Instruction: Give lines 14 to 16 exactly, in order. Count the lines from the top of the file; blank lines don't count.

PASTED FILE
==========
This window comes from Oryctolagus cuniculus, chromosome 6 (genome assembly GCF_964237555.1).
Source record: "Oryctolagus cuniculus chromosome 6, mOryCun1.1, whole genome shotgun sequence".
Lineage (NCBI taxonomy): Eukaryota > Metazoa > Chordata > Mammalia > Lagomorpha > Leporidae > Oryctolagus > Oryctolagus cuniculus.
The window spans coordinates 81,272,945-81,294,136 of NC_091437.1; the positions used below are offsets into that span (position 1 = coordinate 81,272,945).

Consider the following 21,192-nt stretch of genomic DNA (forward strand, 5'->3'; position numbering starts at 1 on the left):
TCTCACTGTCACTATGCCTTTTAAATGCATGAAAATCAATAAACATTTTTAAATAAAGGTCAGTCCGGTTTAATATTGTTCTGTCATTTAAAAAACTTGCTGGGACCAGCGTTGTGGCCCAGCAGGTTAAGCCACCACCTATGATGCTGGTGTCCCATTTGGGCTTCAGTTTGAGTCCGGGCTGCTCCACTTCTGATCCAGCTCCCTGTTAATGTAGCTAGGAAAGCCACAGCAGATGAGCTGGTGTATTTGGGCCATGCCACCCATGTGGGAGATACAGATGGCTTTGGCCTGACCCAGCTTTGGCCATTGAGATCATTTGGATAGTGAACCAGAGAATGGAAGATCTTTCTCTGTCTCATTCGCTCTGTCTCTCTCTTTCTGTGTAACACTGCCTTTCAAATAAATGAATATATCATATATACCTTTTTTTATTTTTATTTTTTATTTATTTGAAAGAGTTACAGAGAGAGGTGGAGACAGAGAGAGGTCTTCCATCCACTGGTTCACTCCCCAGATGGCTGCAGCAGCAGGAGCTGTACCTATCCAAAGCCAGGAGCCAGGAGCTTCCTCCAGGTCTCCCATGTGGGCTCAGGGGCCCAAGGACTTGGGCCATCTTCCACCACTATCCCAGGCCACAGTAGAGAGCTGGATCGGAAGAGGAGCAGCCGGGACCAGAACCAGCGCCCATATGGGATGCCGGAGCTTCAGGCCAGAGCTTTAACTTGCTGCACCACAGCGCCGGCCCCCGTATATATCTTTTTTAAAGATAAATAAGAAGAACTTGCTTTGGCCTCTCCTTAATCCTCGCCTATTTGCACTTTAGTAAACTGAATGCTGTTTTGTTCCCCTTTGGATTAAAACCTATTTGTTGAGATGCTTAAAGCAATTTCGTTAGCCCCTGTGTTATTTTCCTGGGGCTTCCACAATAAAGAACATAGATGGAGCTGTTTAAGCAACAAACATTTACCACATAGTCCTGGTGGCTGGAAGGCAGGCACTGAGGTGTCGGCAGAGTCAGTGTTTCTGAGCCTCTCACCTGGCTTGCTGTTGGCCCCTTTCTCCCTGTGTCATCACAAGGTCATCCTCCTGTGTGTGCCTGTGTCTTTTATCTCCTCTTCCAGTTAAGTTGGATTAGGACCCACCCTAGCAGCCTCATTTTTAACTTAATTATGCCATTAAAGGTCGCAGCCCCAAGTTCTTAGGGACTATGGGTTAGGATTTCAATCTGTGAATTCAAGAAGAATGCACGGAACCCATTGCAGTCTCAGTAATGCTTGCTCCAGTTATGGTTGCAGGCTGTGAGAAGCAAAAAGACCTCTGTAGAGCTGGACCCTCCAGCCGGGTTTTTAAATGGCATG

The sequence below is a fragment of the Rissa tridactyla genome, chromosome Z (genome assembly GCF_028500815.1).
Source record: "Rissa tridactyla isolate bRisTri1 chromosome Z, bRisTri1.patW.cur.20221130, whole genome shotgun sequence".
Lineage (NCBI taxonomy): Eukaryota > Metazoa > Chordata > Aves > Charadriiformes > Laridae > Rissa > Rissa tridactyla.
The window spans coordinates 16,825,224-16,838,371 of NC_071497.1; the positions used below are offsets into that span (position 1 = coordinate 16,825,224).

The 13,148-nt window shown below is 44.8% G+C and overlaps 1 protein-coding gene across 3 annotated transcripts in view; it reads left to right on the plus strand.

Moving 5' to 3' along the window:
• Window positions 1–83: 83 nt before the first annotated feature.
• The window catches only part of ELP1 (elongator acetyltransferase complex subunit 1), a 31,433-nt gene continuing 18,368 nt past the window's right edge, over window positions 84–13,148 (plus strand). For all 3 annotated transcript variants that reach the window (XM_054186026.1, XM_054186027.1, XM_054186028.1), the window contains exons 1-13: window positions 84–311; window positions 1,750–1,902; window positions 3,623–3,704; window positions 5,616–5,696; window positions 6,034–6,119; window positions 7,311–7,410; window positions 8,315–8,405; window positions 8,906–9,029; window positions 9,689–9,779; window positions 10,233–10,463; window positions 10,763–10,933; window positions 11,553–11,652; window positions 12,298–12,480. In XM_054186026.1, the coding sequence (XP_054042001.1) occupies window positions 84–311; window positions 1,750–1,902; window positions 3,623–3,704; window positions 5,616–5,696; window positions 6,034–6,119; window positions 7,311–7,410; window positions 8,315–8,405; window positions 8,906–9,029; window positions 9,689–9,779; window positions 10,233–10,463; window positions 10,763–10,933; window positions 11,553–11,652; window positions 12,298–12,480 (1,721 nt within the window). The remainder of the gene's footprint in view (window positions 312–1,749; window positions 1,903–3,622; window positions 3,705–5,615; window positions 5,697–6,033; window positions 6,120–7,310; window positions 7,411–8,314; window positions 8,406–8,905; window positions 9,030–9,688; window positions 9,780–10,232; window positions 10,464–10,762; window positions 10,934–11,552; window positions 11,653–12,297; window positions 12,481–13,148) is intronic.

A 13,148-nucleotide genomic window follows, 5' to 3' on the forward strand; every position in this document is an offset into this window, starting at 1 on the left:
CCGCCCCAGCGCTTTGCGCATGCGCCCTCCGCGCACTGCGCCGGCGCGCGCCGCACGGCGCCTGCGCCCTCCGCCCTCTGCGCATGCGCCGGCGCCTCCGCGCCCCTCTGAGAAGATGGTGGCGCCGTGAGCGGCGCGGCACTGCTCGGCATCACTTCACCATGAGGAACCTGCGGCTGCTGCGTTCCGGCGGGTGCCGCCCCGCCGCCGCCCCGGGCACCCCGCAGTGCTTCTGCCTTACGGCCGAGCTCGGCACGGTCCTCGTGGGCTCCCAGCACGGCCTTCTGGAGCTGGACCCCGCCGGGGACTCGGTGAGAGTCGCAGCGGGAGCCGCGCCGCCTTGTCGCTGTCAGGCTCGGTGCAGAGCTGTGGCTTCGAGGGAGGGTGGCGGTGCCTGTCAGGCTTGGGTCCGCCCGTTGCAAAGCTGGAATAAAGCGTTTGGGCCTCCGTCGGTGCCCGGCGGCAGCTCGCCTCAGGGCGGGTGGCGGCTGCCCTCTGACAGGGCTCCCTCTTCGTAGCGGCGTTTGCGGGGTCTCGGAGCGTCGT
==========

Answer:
• The window catches only part of ELP1 (elongator acetyltransferase complex subunit 1), a 31,433-nt gene continuing 18,368 nt past the window's right edge, over window positions 84–13,148 (plus strand). For all 3 annotated transcript variants that reach the window (XM_054186026.1, XM_054186027.1, XM_054186028.1), the window contains exons 1-13: window positions 84–311; window positions 1,750–1,902; window positions 3,623–3,704; window positions 5,616–5,696; window positions 6,034–6,119; window positions 7,311–7,410; window positions 8,315–8,405; window positions 8,906–9,029; window positions 9,689–9,779; window positions 10,233–10,463; window positions 10,763–10,933; window positions 11,553–11,652; window positions 12,298–12,480. In XM_054186026.1, the coding sequence (XP_054042001.1) occupies window positions 84–311; window positions 1,750–1,902; window positions 3,623–3,704; window positions 5,616–5,696; window positions 6,034–6,119; window positions 7,311–7,410; window positions 8,315–8,405; window positions 8,906–9,029; window positions 9,689–9,779; window positions 10,233–10,463; window positions 10,763–10,933; window positions 11,553–11,652; window positions 12,298–12,480 (1,721 nt within the window). The remainder of the gene's footprint in view (window positions 312–1,749; window positions 1,903–3,622; window positions 3,705–5,615; window positions 5,697–6,033; window positions 6,120–7,310; window positions 7,411–8,314; window positions 8,406–8,905; window positions 9,030–9,688; window positions 9,780–10,232; window positions 10,464–10,762; window positions 10,934–11,552; window positions 11,653–12,297; window positions 12,481–13,148) is intronic.

A 13,148-nucleotide genomic window follows, 5' to 3' on the forward strand; every position in this document is an offset into this window, starting at 1 on the left:
CCGCCCCAGCGCTTTGCGCATGCGCCCTCCGCGCACTGCGCCGGCGCGCGCCGCACGGCGCCTGCGCCCTCCGCCCTCTGCGCATGCGCCGGCGCCTCCGCGCCCCTCTGAGAAGATGGTGGCGCCGTGAGCGGCGCGGCACTGCTCGGCATCACTTCACCATGAGGAACCTGCGGCTGCTGCGTTCCGGCGGGTGCCGCCCCGCCGCCGCCCCGGGCACCCCGCAGTGCTTCTGCCTTACGGCCGAGCTCGGCACGGTCCTCGTGGGCTCCCAGCACGGCCTTCTGGAGCTGGACCCCGCCGGGGACTCGGTGAGAGTCGCAGCGGGAGCCGCGCCGCCTTGTCGCTGTCAGGCTCGGTGCAGAGCTGTGGCTTCGAGGGAGGGTGGCGGTGCCTGTCAGGCTTGGGTCCGCCCGTTGCAAAGCTGGAATAAAGCGTTTGGGCCTCCGTCGGTGCCCGGCGGCAGCTCGCCTCAGGGCGGGTGGCGGCTGCCCTCTGACAGGGCTCCCTCTTCGTAGCGGCGTTTGCGGGGTCTCGGAGCGTCGT